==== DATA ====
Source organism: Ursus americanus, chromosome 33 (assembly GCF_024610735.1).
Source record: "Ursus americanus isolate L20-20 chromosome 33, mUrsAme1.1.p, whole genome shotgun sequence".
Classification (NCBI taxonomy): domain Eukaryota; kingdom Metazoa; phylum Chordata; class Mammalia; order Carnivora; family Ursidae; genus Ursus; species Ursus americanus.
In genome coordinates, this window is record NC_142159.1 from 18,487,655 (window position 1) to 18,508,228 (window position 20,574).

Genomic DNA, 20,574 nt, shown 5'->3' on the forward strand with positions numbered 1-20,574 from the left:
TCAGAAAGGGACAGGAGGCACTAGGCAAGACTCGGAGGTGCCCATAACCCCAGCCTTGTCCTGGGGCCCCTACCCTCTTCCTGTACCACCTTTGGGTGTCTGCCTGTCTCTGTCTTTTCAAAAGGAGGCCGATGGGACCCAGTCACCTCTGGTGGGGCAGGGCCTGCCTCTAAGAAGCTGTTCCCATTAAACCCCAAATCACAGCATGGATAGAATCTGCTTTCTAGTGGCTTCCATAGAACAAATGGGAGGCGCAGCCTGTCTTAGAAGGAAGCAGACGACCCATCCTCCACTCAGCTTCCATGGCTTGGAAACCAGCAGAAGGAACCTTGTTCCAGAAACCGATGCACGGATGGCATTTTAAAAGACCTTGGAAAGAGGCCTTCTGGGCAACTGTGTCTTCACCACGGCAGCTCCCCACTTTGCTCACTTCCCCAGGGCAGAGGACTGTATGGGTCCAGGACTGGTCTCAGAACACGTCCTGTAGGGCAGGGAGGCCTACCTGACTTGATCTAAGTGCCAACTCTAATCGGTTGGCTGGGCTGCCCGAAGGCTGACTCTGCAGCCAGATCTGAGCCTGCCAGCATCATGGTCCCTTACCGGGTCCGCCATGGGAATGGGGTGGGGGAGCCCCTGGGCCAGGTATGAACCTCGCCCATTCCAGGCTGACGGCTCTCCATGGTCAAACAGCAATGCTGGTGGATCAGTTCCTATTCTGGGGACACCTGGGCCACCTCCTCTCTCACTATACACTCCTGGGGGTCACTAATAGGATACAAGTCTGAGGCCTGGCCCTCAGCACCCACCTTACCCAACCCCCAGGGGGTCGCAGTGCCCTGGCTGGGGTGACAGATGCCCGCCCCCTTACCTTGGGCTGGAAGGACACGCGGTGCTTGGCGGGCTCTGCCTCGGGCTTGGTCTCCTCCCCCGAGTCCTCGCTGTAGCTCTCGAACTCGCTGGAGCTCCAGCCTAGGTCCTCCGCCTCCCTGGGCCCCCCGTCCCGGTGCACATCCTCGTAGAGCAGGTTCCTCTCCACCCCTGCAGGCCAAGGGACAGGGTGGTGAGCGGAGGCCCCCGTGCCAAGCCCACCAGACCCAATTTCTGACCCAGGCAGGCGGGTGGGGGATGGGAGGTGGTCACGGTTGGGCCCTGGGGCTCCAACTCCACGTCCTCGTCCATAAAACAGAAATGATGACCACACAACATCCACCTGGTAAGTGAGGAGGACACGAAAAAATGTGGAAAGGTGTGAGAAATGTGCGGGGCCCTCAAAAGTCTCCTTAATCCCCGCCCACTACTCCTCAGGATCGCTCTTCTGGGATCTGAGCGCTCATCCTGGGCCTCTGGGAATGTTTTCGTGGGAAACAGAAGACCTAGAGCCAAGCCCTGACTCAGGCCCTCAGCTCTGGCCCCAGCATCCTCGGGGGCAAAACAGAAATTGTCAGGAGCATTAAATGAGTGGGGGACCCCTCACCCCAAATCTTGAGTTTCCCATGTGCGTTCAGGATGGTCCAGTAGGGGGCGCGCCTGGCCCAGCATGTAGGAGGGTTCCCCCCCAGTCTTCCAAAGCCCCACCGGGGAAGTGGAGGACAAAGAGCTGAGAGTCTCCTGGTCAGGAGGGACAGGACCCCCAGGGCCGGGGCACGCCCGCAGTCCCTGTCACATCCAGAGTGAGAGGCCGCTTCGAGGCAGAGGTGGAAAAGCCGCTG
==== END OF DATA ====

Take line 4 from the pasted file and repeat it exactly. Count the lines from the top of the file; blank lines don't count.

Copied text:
In genome coordinates, this window is record NC_142159.1 from 18,487,655 (window position 1) to 18,508,228 (window position 20,574).